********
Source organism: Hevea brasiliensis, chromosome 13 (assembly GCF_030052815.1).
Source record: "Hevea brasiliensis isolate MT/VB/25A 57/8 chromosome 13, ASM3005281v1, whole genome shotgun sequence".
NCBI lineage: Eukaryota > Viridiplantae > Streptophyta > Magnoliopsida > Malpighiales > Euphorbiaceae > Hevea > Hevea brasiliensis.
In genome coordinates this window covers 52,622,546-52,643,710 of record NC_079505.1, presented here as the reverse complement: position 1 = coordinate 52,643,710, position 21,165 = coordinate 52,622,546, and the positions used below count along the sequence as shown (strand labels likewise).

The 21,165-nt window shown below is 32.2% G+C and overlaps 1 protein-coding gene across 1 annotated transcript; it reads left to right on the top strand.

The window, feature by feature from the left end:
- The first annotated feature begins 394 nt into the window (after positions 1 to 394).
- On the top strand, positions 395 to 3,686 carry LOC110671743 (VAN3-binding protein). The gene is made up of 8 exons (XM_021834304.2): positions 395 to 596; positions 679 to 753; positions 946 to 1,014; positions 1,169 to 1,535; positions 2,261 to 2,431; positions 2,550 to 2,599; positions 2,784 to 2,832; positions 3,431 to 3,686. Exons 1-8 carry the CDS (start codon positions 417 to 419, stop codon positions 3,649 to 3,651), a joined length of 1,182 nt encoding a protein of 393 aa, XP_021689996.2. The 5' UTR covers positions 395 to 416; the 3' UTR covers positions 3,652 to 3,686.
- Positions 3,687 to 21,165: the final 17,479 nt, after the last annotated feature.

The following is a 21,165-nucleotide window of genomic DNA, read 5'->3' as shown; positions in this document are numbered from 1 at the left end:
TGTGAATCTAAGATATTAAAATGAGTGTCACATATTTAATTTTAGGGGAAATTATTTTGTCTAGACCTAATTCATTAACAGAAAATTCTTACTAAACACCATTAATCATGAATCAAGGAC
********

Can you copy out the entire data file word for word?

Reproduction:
Source organism: Hevea brasiliensis, chromosome 13 (assembly GCF_030052815.1).
Source record: "Hevea brasiliensis isolate MT/VB/25A 57/8 chromosome 13, ASM3005281v1, whole genome shotgun sequence".
NCBI lineage: Eukaryota > Viridiplantae > Streptophyta > Magnoliopsida > Malpighiales > Euphorbiaceae > Hevea > Hevea brasiliensis.
In genome coordinates this window covers 52,622,546-52,643,710 of record NC_079505.1, presented here as the reverse complement: position 1 = coordinate 52,643,710, position 21,165 = coordinate 52,622,546, and the positions used below count along the sequence as shown (strand labels likewise).

The 21,165-nt window shown below is 32.2% G+C and overlaps 1 protein-coding gene across 1 annotated transcript; it reads left to right on the top strand.

The window, feature by feature from the left end:
- The first annotated feature begins 394 nt into the window (after positions 1 to 394).
- On the top strand, positions 395 to 3,686 carry LOC110671743 (VAN3-binding protein). The gene is made up of 8 exons (XM_021834304.2): positions 395 to 596; positions 679 to 753; positions 946 to 1,014; positions 1,169 to 1,535; positions 2,261 to 2,431; positions 2,550 to 2,599; positions 2,784 to 2,832; positions 3,431 to 3,686. Exons 1-8 carry the CDS (start codon positions 417 to 419, stop codon positions 3,649 to 3,651), a joined length of 1,182 nt encoding a protein of 393 aa, XP_021689996.2. The 5' UTR covers positions 395 to 416; the 3' UTR covers positions 3,652 to 3,686.
- Positions 3,687 to 21,165: the final 17,479 nt, after the last annotated feature.

The following is a 21,165-nucleotide window of genomic DNA, read 5'->3' as shown; positions in this document are numbered from 1 at the left end:
TGTGAATCTAAGATATTAAAATGAGTGTCACATATTTAATTTTAGGGGAAATTATTTTGTCTAGACCTAATTCATTAACAGAAAATTCTTACTAAACACCATTAATCATGAATCAAGGAC